Customizing the data handler

Parties need to send data results in a consistent format. Each party might have stored their training data differently. For example one party might have stored its data in a database while another may have its data stored in an Excel or CSV file. The data handler class accommodates for such cases.

Cloud open beta

This is a Cloud open preview and is not supported for use in production environments.

Note: Each party needs to load its training data by implementing the following Python file on their remote server. This is a step for each party involved and not the admin.

Before you begin

The data needs to be loaded and pre-processed. As part of the pre-processing step, each party needs to make sure that:

  • The feature order is the same for all parties.
  • All normalization and other pre-processing steps need to be performed in all parties prior to learning. This first step must be implemented in the function load_and_preprocess_data as shown in the following example.
  • You need to create a custom data handler for Federated Learning in your remote server with an Anaconda environment set up and access to IBM Watson Machine Learning.

Example of Data Handler Class

Here is a general data handler class template which each party must customize.

# your import statements

from ibmfl.data.data_handler import DataHandler

class MyDataHandler(DataHandler):
    """
    Data handler for your dataset.
    """
    def __init__(self, data_config=None):
        super().__init__()
        self.file_name = None
        if data_config is not None:
            if '<your_data_file_name>' in data_config:
                self.file_name = data_config['<your_data_file_name>']
            # extract other additional parameters from `info` if any.

        # load and preprocess the training and testing data
        self.load_and_preprocess_data()

        """
        # Example:
        # (self.x_train, self.y_train), (self.x_test, self.y_test) = self.load_dataset()
        """

    def load_and_preprocess_data(self):
        """
        Loads and pre-processeses local datasets, 
        and updates self.x_train, self.y_train, self.x_test, self.y_test.
 
        # Example:
        # return (self.x_train, self.y_train), (self.x_test, self.y_test)
        """

        pass
    
    def get_data(self):
        """
        Gets the prepared training and testing data.
        
        :return: ((x_train, y_train), (x_test, y_test)) # most build-in training modules expect data is returned in this format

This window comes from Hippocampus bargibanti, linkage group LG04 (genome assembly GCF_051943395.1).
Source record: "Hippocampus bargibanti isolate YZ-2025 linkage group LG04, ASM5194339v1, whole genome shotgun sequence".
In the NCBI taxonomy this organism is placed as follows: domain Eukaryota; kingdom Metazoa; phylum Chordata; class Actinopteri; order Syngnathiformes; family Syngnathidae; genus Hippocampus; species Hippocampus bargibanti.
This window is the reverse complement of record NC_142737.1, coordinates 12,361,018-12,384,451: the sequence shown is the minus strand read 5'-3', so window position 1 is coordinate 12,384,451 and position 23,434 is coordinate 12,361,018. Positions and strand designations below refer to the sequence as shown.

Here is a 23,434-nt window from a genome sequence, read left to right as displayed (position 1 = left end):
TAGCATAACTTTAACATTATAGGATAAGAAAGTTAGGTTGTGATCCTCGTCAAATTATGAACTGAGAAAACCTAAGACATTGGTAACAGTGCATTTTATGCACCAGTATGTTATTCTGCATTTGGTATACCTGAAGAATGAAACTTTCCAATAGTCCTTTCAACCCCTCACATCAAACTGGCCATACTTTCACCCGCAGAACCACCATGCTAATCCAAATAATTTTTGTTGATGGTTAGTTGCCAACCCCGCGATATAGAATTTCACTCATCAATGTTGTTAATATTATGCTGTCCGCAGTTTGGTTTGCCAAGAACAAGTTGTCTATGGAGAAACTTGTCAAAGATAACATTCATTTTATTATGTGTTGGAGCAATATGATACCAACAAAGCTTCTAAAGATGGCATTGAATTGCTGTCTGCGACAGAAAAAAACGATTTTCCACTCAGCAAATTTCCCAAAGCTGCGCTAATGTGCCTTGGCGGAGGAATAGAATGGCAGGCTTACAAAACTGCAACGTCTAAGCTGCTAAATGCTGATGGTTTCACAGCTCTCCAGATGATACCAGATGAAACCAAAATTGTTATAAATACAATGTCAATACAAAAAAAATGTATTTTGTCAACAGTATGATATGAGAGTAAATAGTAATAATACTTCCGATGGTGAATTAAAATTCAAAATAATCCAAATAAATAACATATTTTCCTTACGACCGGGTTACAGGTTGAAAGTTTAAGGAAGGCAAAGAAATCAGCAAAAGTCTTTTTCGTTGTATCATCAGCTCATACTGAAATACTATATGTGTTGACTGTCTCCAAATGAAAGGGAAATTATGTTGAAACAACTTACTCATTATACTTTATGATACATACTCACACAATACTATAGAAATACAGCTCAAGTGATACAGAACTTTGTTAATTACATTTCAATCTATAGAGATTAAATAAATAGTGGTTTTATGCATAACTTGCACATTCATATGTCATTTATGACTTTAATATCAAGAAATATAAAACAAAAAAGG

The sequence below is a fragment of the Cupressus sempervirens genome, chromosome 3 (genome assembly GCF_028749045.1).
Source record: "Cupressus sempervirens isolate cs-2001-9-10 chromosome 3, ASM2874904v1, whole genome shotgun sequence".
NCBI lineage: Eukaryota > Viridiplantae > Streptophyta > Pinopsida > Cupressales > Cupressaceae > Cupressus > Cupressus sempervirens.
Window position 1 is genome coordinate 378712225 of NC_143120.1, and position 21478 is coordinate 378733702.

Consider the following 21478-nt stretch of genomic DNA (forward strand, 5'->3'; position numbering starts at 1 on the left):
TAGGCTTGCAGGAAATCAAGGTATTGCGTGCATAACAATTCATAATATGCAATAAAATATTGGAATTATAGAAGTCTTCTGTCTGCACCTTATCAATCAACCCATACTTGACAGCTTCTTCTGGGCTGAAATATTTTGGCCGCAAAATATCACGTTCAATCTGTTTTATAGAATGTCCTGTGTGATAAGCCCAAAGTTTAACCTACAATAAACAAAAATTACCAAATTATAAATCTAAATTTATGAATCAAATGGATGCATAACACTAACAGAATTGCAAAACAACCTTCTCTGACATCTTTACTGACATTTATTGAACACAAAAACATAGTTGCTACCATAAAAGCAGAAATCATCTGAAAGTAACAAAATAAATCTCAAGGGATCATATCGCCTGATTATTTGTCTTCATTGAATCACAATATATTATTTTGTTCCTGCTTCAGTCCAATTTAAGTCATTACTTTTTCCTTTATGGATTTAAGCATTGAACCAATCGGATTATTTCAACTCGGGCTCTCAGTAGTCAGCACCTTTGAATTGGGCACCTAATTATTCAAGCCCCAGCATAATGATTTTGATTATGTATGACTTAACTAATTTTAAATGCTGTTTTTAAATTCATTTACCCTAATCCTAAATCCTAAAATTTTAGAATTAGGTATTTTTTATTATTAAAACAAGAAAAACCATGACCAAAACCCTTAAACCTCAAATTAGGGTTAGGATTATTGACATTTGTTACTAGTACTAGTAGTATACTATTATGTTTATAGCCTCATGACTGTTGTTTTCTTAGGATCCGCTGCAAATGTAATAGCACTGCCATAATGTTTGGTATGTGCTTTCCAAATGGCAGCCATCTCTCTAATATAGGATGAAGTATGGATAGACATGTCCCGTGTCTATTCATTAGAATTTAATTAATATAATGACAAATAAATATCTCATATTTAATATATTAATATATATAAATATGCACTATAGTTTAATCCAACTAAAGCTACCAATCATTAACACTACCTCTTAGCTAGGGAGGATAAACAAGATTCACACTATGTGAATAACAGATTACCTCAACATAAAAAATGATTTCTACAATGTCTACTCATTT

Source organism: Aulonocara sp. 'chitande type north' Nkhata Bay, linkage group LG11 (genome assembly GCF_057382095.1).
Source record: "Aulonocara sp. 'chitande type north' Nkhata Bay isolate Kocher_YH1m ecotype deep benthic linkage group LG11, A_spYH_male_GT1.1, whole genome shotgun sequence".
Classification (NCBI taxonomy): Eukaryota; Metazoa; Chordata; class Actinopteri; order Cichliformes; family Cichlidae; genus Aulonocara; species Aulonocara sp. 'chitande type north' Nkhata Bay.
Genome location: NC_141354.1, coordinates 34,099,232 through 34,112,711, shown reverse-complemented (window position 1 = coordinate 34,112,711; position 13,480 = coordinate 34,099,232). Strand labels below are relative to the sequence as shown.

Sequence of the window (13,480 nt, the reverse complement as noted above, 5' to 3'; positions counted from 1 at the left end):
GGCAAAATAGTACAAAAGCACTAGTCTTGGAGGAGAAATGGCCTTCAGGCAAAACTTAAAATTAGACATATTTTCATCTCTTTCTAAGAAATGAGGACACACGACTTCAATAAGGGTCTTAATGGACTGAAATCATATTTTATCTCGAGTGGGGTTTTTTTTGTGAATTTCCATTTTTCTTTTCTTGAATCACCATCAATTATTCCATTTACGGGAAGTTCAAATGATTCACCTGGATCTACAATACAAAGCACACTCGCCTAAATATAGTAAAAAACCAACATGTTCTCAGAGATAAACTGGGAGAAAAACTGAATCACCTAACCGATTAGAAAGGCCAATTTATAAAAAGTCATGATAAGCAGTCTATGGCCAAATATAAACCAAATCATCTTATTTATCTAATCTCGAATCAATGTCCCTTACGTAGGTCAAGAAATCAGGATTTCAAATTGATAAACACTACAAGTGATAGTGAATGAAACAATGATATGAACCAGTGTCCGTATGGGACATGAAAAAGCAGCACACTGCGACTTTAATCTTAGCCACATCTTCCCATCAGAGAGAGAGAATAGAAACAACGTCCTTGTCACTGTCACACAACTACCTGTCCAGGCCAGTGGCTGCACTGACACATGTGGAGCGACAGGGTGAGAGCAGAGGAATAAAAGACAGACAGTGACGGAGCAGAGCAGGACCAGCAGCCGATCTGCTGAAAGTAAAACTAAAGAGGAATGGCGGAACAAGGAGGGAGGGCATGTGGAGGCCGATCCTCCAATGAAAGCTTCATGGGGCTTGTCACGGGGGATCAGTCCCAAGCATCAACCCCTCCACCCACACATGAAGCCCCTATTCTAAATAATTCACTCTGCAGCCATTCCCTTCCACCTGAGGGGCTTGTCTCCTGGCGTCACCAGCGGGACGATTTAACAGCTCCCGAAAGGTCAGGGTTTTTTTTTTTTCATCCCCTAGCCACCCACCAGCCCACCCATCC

:rtype: `tuple` 

        This function should be as brief as possible. Any pre-processing operations should be performed in a separate function and not inside get_data(), especially computationally expensive ones.

        # Example:
        # X, y = load_somedata()
        # x_train, x_test, y_train, y_test = \
        # train_test_split(X, y, test_size=TEST_SIZE, random_state=RANDOM_STATE)
        # return (x_train, y_train), (x_test, y_test)
        """
        pass

    def preprocess(self, X, y):
        pass

Where:
- __init__ function: Loads the dataset information with data_config. This argument takes a dictionary input that is received from the info field of the data section in the Federated Learning configuration file. In the example, we can see the data file is specified in the config and can be received by the data handler. Any other additional hyper-parameters and other arguments can also be passed in here to the data handler from the configuration file.
- get_data function: Must be able to return the training data to the IBM Federated Learning framework. This function is called at each round, so it should include unique code to return the data. For non-neural networks, get_data should return a numpy array that contains the data for training.

To see an example of a data handler for the MNIST dataset, see here.

Returning data for neural networks

There are two ways to return data for frameworks that involve neural networks.

  • Return a data generator where the where the generator is defined by Keras or Tensorflow 2 (this is useful when the amount of data in the party is large). For a code example, see here.

  • Return data by using numpy arrays. See here for an example of a data handler that uses numpy arrays to return data.

Next steps

Proceed to Registering the parties for details on how to configure the yml file.